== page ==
I know it may astonish some of you, but one of my favorite pass-times is cleaning and detailing cars: not just taking them to Auto Bell and running them through the drive through. I’m talking about cleaning them up from the inside out. If it’s not clean on the inside where you ride, the outside doesn’t make much difference.   This is what’s at the heart of Jesus’ confrontation with the Pharisees. These men are so concerned with what they look like on the outside, keeping all the rules and regulations, that they’ve neglected the most important thing of all: allowing the Spirit of God to cleanse their hearts! Such people aren’t really concerned with true righteousness. Their main concern is the condemnation of others to make themselves look better in the eyes of God. Our relationship with our Creator gets reduced to whoever can perform the best, and that’s what makes Jesus both angry and sad. These men truly didn’t know how to achieve righteousness of the heart.   And because they didn’t, they failed to recognize that Jesus was there to show them the way! How have we gotten caught up in performance mode? How do we need to allow God to start cleaning us up from the inside out?  

 

March 22

Luke 15:1-10

“The Thing that Makes God’s Heart Sing”

 

Negativity, condemnation, denunciation...all these words and more could be used to describe the attitude of the Pharisees and teachers of the law when they saw the caliber of people Jesus associates with. Not only is he associating with them, he’s celebrating with them!   The parables of the lost sheep and the lost coin and the prodigal son are Jesus’ way of explaining his motives. They are Jesus’ honest attempt to show these hard hearted men what the true heart of God looks like, what makes the heart of God sing its most joyful song. Sadly, these men aren’t much interested in singing songs of celebration. They’re more interested in funeral dirges. Jesus didn’t come to waste his time on people who don’t really believe they have anything for which to repent. He came to give another chance to people who know they need a Savior. He came to celebrate the moment they come out of the darkness into the light. Here’s a shocking question: Does the melody our church sings to the world sound more like a song of celebration or a death march? Today we’ll do our best to lean in and listen to Jesus as he shows us how to sing a song of grace and reconciliation and restoration and rejoicing to the world.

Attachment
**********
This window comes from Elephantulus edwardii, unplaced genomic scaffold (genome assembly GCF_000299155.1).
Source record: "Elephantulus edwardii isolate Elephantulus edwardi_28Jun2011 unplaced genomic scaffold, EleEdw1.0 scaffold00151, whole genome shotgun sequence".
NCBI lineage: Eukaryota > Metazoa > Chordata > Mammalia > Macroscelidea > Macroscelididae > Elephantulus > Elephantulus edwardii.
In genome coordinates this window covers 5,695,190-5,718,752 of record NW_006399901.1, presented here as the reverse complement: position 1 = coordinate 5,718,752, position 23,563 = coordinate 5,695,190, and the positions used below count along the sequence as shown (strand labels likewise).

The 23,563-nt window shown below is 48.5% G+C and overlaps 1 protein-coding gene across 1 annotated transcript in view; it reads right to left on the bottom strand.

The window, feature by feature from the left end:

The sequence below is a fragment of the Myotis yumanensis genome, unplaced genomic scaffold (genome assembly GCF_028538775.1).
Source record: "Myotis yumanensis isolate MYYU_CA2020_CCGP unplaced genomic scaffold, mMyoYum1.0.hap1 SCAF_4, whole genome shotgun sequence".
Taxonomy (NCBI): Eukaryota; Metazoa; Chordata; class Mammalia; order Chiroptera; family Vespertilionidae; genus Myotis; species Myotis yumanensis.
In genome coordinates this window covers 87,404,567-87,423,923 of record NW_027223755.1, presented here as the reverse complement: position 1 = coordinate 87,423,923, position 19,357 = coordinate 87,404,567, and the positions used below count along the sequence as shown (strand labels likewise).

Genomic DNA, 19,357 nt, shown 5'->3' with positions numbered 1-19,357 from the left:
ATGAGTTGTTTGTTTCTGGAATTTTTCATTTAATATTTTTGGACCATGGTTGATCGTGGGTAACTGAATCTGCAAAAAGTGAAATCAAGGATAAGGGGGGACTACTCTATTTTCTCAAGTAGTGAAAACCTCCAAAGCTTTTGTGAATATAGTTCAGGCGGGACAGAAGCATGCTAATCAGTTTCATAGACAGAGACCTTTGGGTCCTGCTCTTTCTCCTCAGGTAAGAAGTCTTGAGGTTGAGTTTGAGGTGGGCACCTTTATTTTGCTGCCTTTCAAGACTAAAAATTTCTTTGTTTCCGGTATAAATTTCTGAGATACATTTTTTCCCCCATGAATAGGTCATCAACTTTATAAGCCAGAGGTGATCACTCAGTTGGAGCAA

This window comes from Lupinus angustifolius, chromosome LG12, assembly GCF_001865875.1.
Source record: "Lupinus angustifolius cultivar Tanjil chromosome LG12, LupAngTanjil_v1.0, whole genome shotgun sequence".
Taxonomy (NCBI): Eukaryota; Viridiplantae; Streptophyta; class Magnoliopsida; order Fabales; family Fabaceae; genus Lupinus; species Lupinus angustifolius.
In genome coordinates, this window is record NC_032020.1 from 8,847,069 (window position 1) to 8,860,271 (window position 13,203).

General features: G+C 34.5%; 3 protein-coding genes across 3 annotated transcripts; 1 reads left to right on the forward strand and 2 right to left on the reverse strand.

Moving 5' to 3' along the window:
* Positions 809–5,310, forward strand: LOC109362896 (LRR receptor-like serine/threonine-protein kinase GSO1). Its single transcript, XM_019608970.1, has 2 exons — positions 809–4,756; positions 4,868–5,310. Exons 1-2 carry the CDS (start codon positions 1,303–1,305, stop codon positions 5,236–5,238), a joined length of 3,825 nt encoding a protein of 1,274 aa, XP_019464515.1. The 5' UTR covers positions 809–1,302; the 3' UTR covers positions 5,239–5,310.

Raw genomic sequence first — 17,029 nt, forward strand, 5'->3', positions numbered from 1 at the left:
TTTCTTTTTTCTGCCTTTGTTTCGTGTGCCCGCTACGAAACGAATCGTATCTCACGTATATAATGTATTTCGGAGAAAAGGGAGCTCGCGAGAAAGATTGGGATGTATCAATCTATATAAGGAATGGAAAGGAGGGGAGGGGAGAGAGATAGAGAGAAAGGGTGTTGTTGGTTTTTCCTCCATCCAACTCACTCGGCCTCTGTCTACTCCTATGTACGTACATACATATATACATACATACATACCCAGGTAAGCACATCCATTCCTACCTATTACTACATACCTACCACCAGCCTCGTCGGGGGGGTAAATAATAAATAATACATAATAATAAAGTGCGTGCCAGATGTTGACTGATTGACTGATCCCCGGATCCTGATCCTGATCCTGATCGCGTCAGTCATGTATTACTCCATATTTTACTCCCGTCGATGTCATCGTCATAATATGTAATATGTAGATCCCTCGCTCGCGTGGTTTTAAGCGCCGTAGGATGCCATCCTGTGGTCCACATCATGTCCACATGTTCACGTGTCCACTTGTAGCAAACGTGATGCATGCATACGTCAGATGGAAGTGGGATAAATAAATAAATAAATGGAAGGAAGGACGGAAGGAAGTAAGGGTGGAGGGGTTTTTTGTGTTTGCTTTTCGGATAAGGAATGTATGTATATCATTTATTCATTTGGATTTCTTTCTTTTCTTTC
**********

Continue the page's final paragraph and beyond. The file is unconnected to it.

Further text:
March 29

Luke 18:15-30

“Self-Confident Ruler or Trusting Child?”

 

This time through the story of the Rich Young Ruler, I discovered a striking contrast I’d never seen before. It came to me as I was reading the verses that come right before Jesus’ conversation with the rich young ruler, where Jesus rebukes the disciples for keeping the little children from coming to him. Jesus’ declaration “Let the little children come to me! Do not hinder them, for to such belongs the Kingdom of God” is the key.   He wants his disciples to see that a radical shift of dependence has to happen before his grace can begin to remake us according to Kingdom values.   Look closely at the contrast between the perspective of the little children coming to Jesus and that of the rich young man who asks, “What must I do to inherit the life of the age to come?” What has to happen “in us” before God can begin effectively using us to transform the world “around us?”